Airborne Data Collection

Lidar and Imagery Data for Alberta

Our goal is to make high-quality, wide-area datasets freely available and accessible to benefit researchers, land managers, Indigenous communities, policymakers, and the broader community.

Investment in open-source lidar will help ensure that natural resource and wildlife management in Alberta remains globally recognized. In addition, there is a growing recognition of the importance to co-develop knowledge and empower shared decision making across federal, provincial, municipal, First Nations, Métis and industry partners. Lidar knowledge products create a shared understanding that better supports informed decision-making.

The ABMI is committed to partnering, using, and sharing lidar data to improved natural resource science and natural resource management.

What is lidar?

What is lidar? Lidar stands for light detection and ranging, and here's how it works: A scanner (laser transmitter and receiver), a global navigation satellite system (GNSS) receiver and an inertial navigation system (INS) are mounted to an aircraft. A laser is sent towards the ground by the scanner and is reflected back from various surfaces. The distance the laser beam travelled is measured based on the time it takes to get back to the scanner. When that information is combined with the positional information from the GNSS and INS, we can create three-dimensional point clouds that represent the surface.

Lidar Imaging at the ABMI

The ABMI operates a wide-area lidar data acquisition program. Datasets collected through this program are open and publicly available. Lidar data are typically collected during the growing season (June 15th – September 15th) and at a density of 12 points per m². We also collect data in the spring and fall (“leaf off”) that typically have a density of 6 points per m².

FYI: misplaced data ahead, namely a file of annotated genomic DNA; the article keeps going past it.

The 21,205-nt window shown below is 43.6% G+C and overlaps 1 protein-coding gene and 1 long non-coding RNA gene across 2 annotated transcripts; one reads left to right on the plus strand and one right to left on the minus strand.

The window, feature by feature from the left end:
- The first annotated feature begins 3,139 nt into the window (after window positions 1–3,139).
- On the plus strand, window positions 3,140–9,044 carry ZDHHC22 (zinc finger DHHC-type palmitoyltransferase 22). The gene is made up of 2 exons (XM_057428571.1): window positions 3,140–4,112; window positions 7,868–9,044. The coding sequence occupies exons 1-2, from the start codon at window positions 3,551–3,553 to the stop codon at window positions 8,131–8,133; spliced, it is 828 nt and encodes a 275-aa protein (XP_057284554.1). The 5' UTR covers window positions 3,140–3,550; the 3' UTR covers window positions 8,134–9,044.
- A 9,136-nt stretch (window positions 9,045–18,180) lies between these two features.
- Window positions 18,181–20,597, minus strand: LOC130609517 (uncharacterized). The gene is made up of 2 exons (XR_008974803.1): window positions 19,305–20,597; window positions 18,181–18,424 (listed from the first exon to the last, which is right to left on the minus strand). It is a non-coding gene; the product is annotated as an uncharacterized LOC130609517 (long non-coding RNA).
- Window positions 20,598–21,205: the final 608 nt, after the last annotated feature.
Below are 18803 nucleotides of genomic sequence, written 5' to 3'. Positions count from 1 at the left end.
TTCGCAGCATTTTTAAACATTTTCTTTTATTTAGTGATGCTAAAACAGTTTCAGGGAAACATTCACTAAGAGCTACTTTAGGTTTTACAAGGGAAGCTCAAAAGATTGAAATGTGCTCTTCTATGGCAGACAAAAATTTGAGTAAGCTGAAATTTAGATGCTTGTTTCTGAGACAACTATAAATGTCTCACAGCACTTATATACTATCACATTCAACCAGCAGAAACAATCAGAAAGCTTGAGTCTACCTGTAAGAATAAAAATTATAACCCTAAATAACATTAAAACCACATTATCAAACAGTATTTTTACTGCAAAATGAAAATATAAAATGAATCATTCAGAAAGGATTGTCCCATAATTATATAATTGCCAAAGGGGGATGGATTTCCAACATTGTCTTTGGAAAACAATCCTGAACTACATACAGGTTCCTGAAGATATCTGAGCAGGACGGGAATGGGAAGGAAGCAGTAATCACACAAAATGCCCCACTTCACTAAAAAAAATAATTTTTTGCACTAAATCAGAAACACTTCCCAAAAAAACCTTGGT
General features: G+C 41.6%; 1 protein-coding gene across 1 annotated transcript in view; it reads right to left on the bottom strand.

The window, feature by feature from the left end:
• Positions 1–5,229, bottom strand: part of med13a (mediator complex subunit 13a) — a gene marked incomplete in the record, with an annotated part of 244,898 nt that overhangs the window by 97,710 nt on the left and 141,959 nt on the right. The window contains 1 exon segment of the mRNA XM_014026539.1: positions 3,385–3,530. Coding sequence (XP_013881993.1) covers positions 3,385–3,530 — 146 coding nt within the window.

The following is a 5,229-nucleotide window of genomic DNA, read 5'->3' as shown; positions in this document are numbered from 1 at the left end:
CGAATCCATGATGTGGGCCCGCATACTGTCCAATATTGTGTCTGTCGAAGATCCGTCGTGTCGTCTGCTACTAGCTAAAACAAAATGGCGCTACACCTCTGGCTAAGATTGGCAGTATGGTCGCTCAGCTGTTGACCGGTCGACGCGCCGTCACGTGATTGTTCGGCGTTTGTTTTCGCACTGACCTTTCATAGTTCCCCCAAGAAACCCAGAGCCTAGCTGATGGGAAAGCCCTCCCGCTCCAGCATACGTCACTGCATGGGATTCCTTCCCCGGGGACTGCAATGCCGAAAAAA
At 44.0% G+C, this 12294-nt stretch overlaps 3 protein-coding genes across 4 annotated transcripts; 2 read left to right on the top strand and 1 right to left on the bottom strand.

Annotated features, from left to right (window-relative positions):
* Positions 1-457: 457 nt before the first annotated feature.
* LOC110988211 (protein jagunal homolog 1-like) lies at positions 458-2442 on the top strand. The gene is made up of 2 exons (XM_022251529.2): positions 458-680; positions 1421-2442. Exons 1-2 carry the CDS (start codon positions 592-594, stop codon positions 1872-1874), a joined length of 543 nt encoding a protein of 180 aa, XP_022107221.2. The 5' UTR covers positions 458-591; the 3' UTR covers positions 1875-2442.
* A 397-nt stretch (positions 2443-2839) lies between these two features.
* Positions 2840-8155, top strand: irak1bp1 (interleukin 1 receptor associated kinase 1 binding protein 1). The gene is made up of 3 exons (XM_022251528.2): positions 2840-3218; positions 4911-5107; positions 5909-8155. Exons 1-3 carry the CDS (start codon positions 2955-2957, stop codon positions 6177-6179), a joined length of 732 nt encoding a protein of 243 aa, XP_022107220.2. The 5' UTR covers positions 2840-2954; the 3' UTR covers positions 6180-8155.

We are operating several major programs that take advantage of lidar data:
  1. Caribou habitat tracker program
  2. Wetland mapping, and
  3. Habitat mapping.

In addition to lidar data collection and processing, the Imaging Centre leads innovative projects using machine learning and AI for vegetation inventories on seismic lines, wetland mapping, caribou habitat mapping, and more!

A Foundation for Natural Resource Management

The potential applications of these data are significant and additional applications of these data are expected to be developed in the near future.

Lidar can be used to create information products that directly support the management of:

  • Wildfire and flood risk in or near communities,
  • Wildlife and species-at-risk (e.g., caribou and wood bison habitat),
  • Drought response and climate change adaptation,
  • Reclamation and remediation (implementation, evaluation, auditing),
  • Forest fibre and biomass,
  • Pests and disease in our forests,
  • Carbon stocks, and
  • Upland ecosystems, wetlands, lakes and rivers (planning initiatives).

What Lidar Data are Available?

We’re working to make batches of lidar data publicly available on our Data Download. We will regularly add coverage as data are collected and processed.The downloadable data will include the most commonly used products such as:

  • Primary derivatives plus metadata
    • Bare Earth Digital Elevation Model (DEM)
    • Canopy Cover
    • Canopy Height
    • Tree Tops
    • Roughness
    • Mean Intensity of Return
    • Mean Height of Vegetation
    • And others
  • Field ground truthing data plus metadata, where applicable.
  • Boundary file (.shp file) for locations of lidar data acquisition

Note: Aerial imagery data along with metadata will be added to the download once it's ready. Other primary derivatives and point cloud data (e.g., laz files) are available upon request.

More questions? Feel free to contact:

Dr. Mir Mustafizur Rahman

Director - Imaging Centre

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